CSR Learner's Corner Archives

A Reaction to Dr. Raul Sunico’s “Arts and Culture as Areas for CSR Involvement”

I mentioned previously that my first BCYF event was the 3rd Philippine Conference on Research in CSR, where I came as Ms. Noreen Bautista’s volunteer. However, due to a series of events, the spotlight was suddenly cast on me as, at the last minute, I was convinced to become a panelist for the penultimate lecture of the day, that of the CCP director, Dr. Raul Sunico’s. The following post is the reaction to his talk as written by me that afternoon, with some proofreading for the purposes of publication on this site.

If you ask me how I see myself x years from now, I would definitely mention “social entrepreneur”, as this desire to see a poverty-free Philippines was only stoked even more during my college years – and I’m a business major! However, the one thing I want to become, more than a founder of a social business, is a linguist, polyglot, and novelist. I’m a glossophile – a lover of languages and language – and anything about languages, local or foreign, always makes my eyes shine with excitement.

But when I was younger, my family advised me against this as my sole career path. Their reason for this is the same as why farming is sadly looked down on in the Philippines – it supposedly does not generate enough income to live a comfortable lifestyle, “unless you’re really lucky.” They neither encouraged nor discouraged me from following this dream per se, just that I should take it on as a sideline, at least in the beginning, and if I either have a lot of money already or I should become lucky like J.K. Rowling, then I can become a full-time writer and, supposedly, live comfortably.

Daw [That’s what they say].

That’s the sad reality of things here in the Philippines, and even worse, there is no one root cause for it. Unlike in other countries, where full-time patrons of the arts such as Jennifer Lopez or Dan Brown, or even farmers such as those from the vineyards of France and Italy, are as rich or even richer than our business tycoons, the artist in the Philippines is not known to be part of the so-called A-list. The reason for this, I gauge from Dr. Sunico’s thoughts, is that supposedly, people prioritize other things like the so-called basic needs of food and drink, clothing, and the like. But I believe it runs deeper than that: it is a whole rotten system, or lack thereof, whose largest byproduct is widespread poverty, which in turn results in a rather condescending view on our nation as a whole. At least for the older generation. But of course, it doesn’t extend to everyone in that generation, or you wouldn’t be here!

However, the aforementioned, combined with the ever-increasing pace of our lives today, has led to a neglect of our national culture and arts. Isn’t it ironic how an ever-increasing digitized world has led to a lack of proliferation of arts and culture? And it’s not just that. Many parents of the youth today, mine own included, value financial stability the most – and we can’t blame them for that, especially for those whose wealth is self-made. And so the idea of helping end poverty at times becomes solely on financial stability, and a more integral, holistic growth gets left behind. These spiritual nourishments are then ranked lower on the priority list, and at times are disregarded altogether.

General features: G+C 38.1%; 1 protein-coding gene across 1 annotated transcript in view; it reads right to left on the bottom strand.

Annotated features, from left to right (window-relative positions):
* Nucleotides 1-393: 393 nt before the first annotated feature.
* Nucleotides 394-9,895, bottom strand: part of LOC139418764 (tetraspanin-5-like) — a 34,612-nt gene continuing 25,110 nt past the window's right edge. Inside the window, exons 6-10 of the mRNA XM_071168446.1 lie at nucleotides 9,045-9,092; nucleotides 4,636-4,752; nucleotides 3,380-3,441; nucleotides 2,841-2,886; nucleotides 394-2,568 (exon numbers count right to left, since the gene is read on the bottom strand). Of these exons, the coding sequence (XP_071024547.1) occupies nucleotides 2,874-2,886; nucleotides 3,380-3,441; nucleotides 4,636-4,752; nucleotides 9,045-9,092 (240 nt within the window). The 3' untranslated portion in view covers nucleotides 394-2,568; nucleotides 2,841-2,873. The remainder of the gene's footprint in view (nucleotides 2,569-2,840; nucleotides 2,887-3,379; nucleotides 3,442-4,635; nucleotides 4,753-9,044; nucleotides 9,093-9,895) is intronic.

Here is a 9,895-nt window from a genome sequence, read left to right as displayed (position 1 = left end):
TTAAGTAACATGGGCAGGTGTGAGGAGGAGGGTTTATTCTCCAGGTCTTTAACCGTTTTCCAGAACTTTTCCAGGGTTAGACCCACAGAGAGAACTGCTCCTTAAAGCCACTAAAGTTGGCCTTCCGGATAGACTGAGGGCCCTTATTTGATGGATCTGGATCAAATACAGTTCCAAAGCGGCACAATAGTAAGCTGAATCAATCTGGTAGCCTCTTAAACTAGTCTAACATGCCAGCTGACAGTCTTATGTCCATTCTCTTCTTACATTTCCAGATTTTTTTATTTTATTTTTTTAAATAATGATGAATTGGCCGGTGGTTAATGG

I like the idea of a CSR of arts and culture. Especially when we are talking about a CSR 3.0. BCYF’s revolutionized definition of CSR implies a sense of nationalism, a heightened sense of living, because we weren’t sent into this world to simply ramble through it. We were sent into this world to do more than that, which various cultures and beliefs take in different ways – Christianity makes us God’s stewards of creation, while Plato interprets it as our eternal search for the Good, our psyche, superior to the earthly body. So it makes perfect sense that, in helping end financial poverty, we should also take a step towards ending spiritual and cultural poverty, as it is a great equalizer, not unlike Death, but in the sense that it makes us all grow together and fosters a national spirit that in turn helps promulgate further effectivity and productivity as a nation.

The top three airports in the world are Hong Kong International Airport, Singapore Changi Airport, and Seoul Incheon International Airport. In particular, the last deserves some special mention. I read in a travel article that Incheon’s charm can be attributed to the fact that a Korean culture-promulgating center can be found at almost every corner. The Japanese are also another nation known for their intense sense of nationalism, and this is also driven by a love for their culture and country – and now it’s the third-largest economy in the world, despite the fact that it’s only a fraction of its rivals the US and China in terms of population and land size!

We have Jollibee, Human Nature, and Philippine Airlines. We also have Amorsolo, Rizal, and OPM. I dream of a Philippines that is free from poverty of all kinds, and has numerous globally competitive people and products. The first step to take to achieve this is to look within, into our own being, count our blessings, and appreciate and improve on what we have. I think that we need to walk together, as one, to rebuild our nation and show the world the superstar we really are. Thank you.

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